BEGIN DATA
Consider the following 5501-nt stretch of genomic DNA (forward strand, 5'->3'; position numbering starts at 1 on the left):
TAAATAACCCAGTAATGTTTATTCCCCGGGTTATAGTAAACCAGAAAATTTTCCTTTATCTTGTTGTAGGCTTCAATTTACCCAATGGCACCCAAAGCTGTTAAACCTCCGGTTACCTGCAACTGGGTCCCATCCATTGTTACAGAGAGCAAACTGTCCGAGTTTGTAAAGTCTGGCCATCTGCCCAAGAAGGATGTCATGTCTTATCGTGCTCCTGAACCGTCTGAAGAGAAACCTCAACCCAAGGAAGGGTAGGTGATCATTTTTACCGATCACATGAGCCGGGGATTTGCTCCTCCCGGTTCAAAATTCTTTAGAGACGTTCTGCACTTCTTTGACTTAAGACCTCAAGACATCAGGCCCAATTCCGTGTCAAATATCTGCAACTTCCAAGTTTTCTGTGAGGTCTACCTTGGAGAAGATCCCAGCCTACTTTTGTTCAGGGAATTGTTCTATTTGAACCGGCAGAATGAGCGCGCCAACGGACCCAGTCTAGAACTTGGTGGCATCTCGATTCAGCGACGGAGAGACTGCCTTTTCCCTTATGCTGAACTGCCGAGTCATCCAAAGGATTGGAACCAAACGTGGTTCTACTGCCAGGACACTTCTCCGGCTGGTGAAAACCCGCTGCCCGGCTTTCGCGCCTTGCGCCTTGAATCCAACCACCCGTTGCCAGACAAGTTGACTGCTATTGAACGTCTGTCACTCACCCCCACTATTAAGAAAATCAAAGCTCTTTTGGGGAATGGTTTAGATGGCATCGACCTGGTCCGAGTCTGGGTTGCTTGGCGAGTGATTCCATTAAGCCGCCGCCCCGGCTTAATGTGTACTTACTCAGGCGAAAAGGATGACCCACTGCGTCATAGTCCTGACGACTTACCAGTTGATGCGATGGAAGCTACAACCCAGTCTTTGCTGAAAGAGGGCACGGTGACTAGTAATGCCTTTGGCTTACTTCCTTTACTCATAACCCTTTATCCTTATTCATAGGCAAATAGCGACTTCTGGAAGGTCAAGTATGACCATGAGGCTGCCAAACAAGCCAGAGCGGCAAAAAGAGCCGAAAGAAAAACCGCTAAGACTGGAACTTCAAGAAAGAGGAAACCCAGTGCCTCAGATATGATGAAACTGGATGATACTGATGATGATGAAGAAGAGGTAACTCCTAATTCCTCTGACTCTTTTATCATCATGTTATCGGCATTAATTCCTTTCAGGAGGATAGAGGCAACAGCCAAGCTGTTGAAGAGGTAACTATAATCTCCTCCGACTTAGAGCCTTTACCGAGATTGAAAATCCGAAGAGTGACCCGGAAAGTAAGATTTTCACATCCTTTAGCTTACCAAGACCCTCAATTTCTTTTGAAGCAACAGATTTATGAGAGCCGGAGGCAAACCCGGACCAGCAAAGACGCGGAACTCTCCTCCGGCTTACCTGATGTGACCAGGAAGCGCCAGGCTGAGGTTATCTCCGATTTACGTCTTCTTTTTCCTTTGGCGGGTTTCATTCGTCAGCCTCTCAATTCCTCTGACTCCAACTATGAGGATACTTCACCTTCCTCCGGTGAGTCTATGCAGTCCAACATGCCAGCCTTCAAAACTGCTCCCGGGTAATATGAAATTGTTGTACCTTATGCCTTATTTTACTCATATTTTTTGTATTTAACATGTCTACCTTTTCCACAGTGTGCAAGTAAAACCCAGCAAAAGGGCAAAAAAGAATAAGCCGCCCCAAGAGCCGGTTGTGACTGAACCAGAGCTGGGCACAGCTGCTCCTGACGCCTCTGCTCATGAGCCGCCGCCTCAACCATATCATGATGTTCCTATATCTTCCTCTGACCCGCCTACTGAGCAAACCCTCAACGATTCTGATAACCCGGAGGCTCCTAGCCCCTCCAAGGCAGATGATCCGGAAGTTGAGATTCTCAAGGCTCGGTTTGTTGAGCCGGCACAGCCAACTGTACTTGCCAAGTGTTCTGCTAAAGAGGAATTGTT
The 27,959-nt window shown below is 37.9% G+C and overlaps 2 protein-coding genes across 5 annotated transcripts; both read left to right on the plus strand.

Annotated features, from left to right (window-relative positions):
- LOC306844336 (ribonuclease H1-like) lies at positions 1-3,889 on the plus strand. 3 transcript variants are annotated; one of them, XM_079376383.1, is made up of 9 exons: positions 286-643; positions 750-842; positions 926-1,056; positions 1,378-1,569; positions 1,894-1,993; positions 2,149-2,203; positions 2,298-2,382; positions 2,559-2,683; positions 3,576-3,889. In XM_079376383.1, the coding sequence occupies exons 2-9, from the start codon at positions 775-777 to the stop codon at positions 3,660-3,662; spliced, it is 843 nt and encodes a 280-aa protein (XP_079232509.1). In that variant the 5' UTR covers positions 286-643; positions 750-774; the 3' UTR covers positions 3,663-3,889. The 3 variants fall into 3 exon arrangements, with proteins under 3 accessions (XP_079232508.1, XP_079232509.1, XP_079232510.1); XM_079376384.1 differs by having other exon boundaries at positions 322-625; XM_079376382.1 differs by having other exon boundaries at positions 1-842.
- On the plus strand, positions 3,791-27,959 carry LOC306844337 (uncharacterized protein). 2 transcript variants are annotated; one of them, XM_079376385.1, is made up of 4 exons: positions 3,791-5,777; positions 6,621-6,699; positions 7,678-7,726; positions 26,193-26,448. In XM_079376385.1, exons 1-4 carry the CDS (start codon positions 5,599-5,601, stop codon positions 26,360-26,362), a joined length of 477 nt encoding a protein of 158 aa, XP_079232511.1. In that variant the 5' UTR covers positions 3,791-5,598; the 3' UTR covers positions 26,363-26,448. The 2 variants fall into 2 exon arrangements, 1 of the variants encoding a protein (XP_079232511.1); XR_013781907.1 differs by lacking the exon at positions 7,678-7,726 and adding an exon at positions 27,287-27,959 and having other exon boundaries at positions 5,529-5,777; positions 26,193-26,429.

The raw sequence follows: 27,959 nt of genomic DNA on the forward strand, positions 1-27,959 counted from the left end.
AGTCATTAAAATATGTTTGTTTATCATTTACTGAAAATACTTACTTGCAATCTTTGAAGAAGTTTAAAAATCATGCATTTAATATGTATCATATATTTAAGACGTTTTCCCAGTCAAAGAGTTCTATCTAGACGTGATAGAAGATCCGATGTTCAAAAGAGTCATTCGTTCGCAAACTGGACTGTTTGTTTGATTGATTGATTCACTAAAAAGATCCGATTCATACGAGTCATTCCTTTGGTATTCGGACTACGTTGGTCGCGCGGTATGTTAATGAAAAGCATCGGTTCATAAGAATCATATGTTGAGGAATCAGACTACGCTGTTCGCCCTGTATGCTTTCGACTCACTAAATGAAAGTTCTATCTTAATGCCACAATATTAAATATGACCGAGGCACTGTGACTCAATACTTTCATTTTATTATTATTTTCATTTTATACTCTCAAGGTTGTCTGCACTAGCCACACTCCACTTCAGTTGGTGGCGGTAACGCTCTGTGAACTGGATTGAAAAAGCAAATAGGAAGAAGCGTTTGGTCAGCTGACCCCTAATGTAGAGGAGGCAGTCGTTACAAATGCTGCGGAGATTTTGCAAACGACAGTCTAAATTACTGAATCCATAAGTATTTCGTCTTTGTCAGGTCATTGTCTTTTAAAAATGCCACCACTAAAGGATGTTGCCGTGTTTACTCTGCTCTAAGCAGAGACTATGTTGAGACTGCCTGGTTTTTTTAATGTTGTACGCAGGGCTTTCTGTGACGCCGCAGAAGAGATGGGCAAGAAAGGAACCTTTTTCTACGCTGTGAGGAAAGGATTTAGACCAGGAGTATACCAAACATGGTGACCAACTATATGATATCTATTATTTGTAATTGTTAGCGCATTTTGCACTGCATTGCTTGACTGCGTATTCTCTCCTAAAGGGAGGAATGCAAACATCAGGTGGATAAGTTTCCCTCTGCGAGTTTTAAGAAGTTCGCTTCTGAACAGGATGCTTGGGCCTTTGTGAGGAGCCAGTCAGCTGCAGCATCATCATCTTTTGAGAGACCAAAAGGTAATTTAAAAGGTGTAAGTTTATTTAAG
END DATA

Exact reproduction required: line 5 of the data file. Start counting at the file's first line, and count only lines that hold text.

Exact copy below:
- LOC306844336 (ribonuclease H1-like) lies at positions 1-3,889 on the plus strand. 3 transcript variants are annotated; one of them, XM_079376383.1, is made up of 9 exons: positions 286-643; positions 750-842; positions 926-1,056; positions 1,378-1,569; positions 1,894-1,993; positions 2,149-2,203; positions 2,298-2,382; positions 2,559-2,683; positions 3,576-3,889. In XM_079376383.1, the coding sequence occupies exons 2-9, from the start codon at positions 775-777 to the stop codon at positions 3,660-3,662; spliced, it is 843 nt and encodes a 280-aa protein (XP_079232509.1). In that variant the 5' UTR covers positions 286-643; positions 750-774; the 3' UTR covers positions 3,663-3,889. The 3 variants fall into 3 exon arrangements, with proteins under 3 accessions (XP_079232508.1, XP_079232509.1, XP_079232510.1); XM_079376384.1 differs by having other exon boundaries at positions 322-625; XM_079376382.1 differs by having other exon boundaries at positions 1-842.